The Dallas County alternative sentencing option is being heralded a success for a variety of reasons. Not only do the defendants prefer their home to a jail cell, the county can appreciate the hundreds of thousands of dollars the program has saved in its first year.
It’s nearly been a year since the county began the program and it’s already saved $366,016, according to the Dallas Morning News. And the cost of the program—already paid for. The County had budgeted only $200,000 to get the program on its feet, well surpassed by nearly two-fold.
The new sentencing program was designed to replace a conventional work release program that allowed inmates to work outside of an institution during the day but return to that jail for overnights and weekends. The current program has “clients” instead staying close to home.
Each client is outfitted with an ankle monitor, one which is able to pinpoint location within 3 feet. They are allowed to go to and from work and then immediately home. Typically, the client wears the monitor for 30 to 180 days depending on the sentence.
Because employment is thought of as one of the barriers to rehabilitation after a conviction, the alternative sentencing program encourages clients to stay on the straight and narrow—not having to worry about losing a job due to missed work and a jail term.
Clients are required to pay a daily monitoring fee for the program, though it’s comparable to the $10 daily fee once paid by work release inmates. Other costs and fees may also be assessed, however, based on the case at hand.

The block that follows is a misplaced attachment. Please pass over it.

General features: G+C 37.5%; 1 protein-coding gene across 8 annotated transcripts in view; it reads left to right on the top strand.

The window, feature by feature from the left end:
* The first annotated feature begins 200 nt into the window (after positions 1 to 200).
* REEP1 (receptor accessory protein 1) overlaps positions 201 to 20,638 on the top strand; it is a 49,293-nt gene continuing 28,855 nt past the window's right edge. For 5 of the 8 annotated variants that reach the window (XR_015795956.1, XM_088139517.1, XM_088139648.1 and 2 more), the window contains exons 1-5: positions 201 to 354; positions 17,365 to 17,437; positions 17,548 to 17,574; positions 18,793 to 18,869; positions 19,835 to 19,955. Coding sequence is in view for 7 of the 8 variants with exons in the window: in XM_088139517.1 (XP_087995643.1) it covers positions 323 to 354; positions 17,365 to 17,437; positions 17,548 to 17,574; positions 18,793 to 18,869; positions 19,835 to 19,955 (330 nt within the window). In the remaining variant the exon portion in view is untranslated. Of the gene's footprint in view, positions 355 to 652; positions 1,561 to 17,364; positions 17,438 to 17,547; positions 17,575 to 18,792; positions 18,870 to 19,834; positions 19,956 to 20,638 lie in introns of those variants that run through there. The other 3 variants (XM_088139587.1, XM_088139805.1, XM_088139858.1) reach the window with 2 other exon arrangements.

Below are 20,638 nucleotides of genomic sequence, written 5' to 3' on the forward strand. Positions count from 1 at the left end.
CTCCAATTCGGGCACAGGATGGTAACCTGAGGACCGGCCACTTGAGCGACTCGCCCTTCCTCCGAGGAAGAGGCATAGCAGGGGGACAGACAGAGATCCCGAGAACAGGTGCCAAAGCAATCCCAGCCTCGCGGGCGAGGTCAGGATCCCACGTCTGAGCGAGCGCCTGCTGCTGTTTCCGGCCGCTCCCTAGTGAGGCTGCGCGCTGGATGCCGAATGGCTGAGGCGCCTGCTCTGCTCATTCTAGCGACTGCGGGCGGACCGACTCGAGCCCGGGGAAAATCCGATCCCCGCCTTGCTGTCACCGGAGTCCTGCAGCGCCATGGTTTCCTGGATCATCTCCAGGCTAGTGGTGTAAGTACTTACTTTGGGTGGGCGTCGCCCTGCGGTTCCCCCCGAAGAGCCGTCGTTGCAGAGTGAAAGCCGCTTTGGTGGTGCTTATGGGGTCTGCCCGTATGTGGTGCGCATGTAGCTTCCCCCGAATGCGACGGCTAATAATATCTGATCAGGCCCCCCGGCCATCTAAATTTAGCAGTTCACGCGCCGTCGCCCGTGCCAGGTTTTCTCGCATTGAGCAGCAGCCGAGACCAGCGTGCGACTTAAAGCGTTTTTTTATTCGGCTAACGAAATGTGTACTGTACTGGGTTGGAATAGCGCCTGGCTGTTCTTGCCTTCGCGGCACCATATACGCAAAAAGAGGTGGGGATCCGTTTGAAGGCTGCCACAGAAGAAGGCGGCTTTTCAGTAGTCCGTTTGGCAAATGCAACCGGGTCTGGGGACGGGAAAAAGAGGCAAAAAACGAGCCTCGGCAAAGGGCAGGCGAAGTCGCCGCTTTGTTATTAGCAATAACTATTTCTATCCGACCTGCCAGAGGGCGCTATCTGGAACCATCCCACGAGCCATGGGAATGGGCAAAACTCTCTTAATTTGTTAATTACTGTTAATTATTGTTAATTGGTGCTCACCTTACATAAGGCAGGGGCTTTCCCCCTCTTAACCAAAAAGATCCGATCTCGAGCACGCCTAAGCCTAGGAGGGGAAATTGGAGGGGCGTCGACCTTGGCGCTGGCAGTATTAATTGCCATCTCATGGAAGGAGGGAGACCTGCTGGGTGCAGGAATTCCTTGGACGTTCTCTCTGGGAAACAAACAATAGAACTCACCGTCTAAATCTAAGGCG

When you are facing misdemeanor charges or even state felony charges, there’s a good chance you could qualify for a program like this. Even if you aren’t in Dallas County, there are other similar programs across the state.
Deferred prosecution and specialty courts also offer a sort of sentencing alternative, usually seeking to assist you rather than punish you. They may sentence you to probation instead of jail time—a godsend when the prospect of sitting behind bars isn’t a possible outcome.
If you have a relatively clean criminal record and the charges you face now aren’t a high level felony, there’s a good chance you won’t have to do any time. Speaking with a defense attorney about the specific circumstances of your case will give you a clearer picture of what you can expect.
Contact our lawyers today to discuss your case and the options you have.